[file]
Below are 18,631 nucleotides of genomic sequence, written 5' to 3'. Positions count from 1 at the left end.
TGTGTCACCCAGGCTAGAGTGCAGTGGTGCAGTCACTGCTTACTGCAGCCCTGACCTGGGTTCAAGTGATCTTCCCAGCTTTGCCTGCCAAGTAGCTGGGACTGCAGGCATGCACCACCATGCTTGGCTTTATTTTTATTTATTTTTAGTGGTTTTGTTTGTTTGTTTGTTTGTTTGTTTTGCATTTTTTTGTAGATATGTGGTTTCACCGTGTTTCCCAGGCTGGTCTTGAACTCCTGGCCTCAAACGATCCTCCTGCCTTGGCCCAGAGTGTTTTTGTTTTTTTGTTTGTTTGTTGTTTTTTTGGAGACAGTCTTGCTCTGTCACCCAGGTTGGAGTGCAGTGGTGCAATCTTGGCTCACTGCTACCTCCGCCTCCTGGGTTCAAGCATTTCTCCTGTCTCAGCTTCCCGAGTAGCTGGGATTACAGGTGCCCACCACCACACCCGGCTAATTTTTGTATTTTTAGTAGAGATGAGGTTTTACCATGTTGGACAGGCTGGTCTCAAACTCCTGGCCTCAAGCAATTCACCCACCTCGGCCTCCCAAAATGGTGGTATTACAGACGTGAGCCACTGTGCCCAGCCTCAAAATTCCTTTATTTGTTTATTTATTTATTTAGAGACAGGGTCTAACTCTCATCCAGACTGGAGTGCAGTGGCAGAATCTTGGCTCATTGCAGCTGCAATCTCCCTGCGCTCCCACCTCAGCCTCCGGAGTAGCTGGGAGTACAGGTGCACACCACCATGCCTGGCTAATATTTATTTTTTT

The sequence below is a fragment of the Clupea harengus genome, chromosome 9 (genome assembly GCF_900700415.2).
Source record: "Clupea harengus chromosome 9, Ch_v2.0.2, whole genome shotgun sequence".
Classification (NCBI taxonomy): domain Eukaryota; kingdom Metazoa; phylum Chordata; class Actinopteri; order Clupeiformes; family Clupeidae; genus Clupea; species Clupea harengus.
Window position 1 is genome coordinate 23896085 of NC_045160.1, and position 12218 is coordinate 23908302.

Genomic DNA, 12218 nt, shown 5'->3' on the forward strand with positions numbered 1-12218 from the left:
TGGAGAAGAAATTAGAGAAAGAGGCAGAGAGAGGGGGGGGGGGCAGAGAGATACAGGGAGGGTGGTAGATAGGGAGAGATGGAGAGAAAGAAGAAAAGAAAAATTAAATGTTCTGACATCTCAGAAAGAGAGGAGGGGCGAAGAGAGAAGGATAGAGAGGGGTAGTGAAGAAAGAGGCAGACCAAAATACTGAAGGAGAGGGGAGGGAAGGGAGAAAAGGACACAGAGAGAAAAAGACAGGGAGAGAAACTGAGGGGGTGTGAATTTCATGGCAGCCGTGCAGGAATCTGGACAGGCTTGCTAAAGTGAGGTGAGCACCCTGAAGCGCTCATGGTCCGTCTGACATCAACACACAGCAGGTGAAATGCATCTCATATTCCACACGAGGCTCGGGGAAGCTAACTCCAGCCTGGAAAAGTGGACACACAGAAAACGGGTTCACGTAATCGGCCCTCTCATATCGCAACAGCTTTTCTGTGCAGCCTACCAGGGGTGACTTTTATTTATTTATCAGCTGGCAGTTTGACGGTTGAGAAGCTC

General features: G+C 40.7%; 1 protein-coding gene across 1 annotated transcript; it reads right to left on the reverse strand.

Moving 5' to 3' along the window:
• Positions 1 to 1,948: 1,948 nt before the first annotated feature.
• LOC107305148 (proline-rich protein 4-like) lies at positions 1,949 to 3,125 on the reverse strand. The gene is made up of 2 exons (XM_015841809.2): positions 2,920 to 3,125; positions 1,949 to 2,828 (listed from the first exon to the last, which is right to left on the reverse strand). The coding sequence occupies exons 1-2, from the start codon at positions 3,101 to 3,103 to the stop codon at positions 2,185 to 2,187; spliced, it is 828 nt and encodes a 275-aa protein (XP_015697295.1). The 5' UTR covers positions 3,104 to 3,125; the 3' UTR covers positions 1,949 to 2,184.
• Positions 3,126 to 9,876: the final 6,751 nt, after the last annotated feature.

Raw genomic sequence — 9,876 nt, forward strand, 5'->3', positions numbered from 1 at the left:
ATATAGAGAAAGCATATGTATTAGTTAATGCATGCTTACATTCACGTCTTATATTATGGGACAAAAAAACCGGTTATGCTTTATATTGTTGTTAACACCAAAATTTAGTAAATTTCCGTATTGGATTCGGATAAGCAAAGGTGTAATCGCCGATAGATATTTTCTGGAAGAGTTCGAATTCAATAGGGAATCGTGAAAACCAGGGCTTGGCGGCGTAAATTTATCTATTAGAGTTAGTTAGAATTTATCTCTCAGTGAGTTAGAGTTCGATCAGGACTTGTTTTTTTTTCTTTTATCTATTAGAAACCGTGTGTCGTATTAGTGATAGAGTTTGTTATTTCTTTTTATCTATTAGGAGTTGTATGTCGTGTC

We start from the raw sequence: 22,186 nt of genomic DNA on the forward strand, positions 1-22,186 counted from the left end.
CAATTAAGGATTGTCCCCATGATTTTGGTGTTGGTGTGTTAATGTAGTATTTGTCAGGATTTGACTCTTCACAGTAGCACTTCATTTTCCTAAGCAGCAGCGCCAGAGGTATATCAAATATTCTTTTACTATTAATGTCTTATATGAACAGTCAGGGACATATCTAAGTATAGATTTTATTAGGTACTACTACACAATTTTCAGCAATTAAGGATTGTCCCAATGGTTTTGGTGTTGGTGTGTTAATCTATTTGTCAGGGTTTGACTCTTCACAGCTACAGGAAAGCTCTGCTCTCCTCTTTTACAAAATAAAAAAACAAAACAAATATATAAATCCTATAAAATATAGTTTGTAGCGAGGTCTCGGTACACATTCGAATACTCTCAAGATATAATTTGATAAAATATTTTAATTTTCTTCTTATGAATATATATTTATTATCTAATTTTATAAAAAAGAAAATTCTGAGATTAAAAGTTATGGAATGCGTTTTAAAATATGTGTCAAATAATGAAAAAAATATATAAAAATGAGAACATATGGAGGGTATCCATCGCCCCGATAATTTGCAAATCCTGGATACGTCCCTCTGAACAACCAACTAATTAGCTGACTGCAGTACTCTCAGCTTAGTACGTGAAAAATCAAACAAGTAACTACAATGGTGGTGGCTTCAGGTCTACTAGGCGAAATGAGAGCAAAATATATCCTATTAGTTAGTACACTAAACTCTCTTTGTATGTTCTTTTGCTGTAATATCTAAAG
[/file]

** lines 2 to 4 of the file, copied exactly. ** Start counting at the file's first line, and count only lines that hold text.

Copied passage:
TGTGTCACCCAGGCTAGAGTGCAGTGGTGCAGTCACTGCTTACTGCAGCCCTGACCTGGGTTCAAGTGATCTTCCCAGCTTTGCCTGCCAAGTAGCTGGGACTGCAGGCATGCACCACCATGCTTGGCTTTATTTTTATTTATTTTTAGTGGTTTTGTTTGTTTGTTTGTTTGTTTGTTTTGCATTTTTTTGTAGATATGTGGTTTCACCGTGTTTCCCAGGCTGGTCTTGAACTCCTGGCCTCAAACGATCCTCCTGCCTTGGCCCAGAGTGTTTTTGTTTTTTTGTTTGTTTGTTGTTTTTTTGGAGACAGTCTTGCTCTGTCACCCAGGTTGGAGTGCAGTGGTGCAATCTTGGCTCACTGCTACCTCCGCCTCCTGGGTTCAAGCATTTCTCCTGTCTCAGCTTCCCGAGTAGCTGGGATTACAGGTGCCCACCACCACACCCGGCTAATTTTTGTATTTTTAGTAGAGATGAGGTTTTACCATGTTGGACAGGCTGGTCTCAAACTCCTGGCCTCAAGCAATTCACCCACCTCGGCCTCCCAAAATGGTGGTATTACAGACGTGAGCCACTGTGCCCAGCCTCAAAATTCCTTTATTTGTTTATTTATTTATTTAGAGACAGGGTCTAACTCTCATCCAGACTGGAGTGCAGTGGCAGAATCTTGGCTCATTGCAGCTGCAATCTCCCTGCGCTCCCACCTCAGCCTCCGGAGTAGCTGGGAGTACAGGTGCACACCACCATGCCTGGCTAATATTTATTTTTTT

The sequence below is a fragment of the Clupea harengus genome, chromosome 9 (genome assembly GCF_900700415.2).
Source record: "Clupea harengus chromosome 9, Ch_v2.0.2, whole genome shotgun sequence".